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YOUR HEALTH: Exercise can lead to better breast milk

New research shows exercise before a baby is born can make a surprising difference for women

COLUMBUS, Ohio — A new study finds even moderate exercise during pregnancy increases a compound in breast milk that reduces a baby's lifelong risks of serious health issues such as diabetes, obesity and heart disease. 

"We've done studies in the past that have shown that maternal exercise improves the health of offspring, but in this study, we wanted to begin to answer the question of why," said Kristin Stanford, associate professor of physiology and cell biology at Ohio State's Dorothy M. Davis Heart and Lung Research Institute.

Andrea Berardi wanted to give her baby a healthy head start. 

She made the decision to breastfeed, but it took some adjusting at first, for both of them.

"We kept trucking along," she said. 

"And, I'm really glad I did because we've both kind of fallen into this pattern that is really helpful."

Andrea's healthy habits started before her baby was even born and now there's evidence exercise may have had an unexpected pay off.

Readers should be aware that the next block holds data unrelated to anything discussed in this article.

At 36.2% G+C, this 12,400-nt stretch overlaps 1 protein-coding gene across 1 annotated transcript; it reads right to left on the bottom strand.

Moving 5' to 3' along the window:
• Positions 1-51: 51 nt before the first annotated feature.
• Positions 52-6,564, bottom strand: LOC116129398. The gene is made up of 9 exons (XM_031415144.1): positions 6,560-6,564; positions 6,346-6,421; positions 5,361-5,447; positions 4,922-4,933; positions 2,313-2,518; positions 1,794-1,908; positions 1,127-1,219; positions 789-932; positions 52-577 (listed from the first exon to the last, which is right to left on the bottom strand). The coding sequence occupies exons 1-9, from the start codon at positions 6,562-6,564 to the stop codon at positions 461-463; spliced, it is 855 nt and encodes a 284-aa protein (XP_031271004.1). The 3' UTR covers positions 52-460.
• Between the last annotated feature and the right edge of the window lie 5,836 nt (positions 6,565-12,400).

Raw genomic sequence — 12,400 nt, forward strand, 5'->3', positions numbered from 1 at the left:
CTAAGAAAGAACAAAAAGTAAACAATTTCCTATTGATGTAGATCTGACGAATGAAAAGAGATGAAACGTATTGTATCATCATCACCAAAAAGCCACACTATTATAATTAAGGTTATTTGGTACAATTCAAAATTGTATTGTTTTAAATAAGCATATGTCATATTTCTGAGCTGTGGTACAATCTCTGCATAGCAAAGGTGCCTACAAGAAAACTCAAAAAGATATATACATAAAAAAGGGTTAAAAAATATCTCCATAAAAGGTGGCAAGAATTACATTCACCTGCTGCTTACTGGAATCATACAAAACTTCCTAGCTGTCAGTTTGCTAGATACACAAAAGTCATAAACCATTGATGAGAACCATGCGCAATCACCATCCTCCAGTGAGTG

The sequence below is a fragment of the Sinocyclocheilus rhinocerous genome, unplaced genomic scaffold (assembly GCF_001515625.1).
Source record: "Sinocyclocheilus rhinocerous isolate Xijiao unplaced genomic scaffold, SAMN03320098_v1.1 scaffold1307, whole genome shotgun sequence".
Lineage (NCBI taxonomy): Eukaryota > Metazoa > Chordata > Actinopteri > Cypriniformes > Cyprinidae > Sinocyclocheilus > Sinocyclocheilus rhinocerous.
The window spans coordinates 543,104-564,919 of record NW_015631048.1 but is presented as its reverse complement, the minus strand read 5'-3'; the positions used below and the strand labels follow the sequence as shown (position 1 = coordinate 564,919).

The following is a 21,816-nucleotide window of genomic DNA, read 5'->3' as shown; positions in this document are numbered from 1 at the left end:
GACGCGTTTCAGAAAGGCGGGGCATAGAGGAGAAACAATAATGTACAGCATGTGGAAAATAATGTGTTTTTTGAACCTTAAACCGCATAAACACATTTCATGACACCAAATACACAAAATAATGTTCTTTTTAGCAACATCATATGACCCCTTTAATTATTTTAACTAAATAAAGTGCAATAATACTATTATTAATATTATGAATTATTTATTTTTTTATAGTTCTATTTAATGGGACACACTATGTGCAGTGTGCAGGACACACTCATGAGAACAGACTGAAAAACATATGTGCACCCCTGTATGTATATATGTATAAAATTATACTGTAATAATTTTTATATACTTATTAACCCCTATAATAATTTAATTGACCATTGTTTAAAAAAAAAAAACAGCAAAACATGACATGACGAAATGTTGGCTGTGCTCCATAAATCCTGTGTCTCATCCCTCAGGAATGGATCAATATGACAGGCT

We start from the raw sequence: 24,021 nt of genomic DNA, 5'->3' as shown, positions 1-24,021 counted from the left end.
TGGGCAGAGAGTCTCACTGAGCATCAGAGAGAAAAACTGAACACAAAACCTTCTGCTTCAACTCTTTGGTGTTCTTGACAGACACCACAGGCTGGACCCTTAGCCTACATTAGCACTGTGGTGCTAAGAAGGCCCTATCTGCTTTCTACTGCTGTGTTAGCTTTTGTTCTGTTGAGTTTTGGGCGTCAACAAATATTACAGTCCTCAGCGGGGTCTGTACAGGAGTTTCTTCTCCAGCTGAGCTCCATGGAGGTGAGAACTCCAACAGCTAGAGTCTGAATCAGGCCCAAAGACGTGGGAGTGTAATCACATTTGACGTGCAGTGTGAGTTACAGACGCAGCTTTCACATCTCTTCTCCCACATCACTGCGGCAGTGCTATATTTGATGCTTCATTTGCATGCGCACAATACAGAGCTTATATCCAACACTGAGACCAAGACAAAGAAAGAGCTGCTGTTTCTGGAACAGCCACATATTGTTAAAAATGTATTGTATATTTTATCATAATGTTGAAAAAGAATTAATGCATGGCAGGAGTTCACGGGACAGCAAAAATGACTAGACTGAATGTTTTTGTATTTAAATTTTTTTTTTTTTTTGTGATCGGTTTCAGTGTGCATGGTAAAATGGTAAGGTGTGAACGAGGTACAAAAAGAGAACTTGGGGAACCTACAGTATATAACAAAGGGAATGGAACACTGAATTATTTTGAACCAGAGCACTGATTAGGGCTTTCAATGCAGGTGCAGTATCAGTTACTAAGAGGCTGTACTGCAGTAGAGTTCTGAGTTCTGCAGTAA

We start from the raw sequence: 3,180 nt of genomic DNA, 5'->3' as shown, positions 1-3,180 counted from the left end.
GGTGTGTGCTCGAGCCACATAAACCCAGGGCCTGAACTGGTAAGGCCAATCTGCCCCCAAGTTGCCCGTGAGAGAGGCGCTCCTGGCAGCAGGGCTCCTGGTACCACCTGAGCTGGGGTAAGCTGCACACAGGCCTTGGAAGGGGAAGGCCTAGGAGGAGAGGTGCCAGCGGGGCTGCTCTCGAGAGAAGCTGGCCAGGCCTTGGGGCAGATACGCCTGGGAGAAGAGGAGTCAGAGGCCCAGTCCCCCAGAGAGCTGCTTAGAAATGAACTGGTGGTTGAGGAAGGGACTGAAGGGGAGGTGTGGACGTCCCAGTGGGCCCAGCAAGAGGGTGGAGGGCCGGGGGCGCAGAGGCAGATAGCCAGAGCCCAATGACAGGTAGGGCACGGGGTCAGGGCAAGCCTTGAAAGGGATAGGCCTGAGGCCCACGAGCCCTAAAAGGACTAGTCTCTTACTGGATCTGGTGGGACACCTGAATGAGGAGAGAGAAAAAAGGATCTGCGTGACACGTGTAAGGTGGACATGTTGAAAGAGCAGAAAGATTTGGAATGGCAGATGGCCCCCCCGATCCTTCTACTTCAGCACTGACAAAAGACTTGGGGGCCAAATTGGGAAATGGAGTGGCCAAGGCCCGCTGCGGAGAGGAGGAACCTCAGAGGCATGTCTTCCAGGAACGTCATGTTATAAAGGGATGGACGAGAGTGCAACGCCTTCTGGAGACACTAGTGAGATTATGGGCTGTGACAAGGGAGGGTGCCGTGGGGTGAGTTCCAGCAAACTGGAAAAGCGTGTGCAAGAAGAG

Stanford and her team found that even moderate exercise during pregnancy reduces a baby's lifelong risk of diabetes, obesity and heart disease. 

They started the study with a group of pregnant mice. 

Half had exercise wheels.

"We took moms that were exercising and moms that were sedentary, and when the pups were born, we swapped the litters," said Stanford.

The researchers found the baby mice who drank breast milk from the moms who exercised had lower body weight, reduced fat mass, and increased glucose tolerance.

"It was really exciting for us because it was like just the act of drinking that milk kind of confirmed these beneficial effects of maternal exercise," Stanford added.

Then scientists measured the physical activity of 150 pregnant and postpartum women. 

They found women with more steps per day had more of the human milk compound in their breast milk known as 3SL

Researchers believe the boost in 3SL protects baby against metabolic diseases like diabetes. 

One more reason for moms and moms to-be to keep moving.

Researchers say the increase in 3SL were not necessarily related to exercise intensity, so even moderate exercise like a daily walk is enough to reap the benefits...     

The Ohio State University researchers say because many women are not able to successfully breastfeed, scientists are studying whether they can isolate the 30-S-L compound and add it to infant formula. 

If this story has impacted your life or prompted you or someone you know to seek or change treatments, please let us know by contacting Jim Mertens at jim.mertens@wqad.com or Marjorie Bekaert Thomas at mthomas@ivanhoe.com.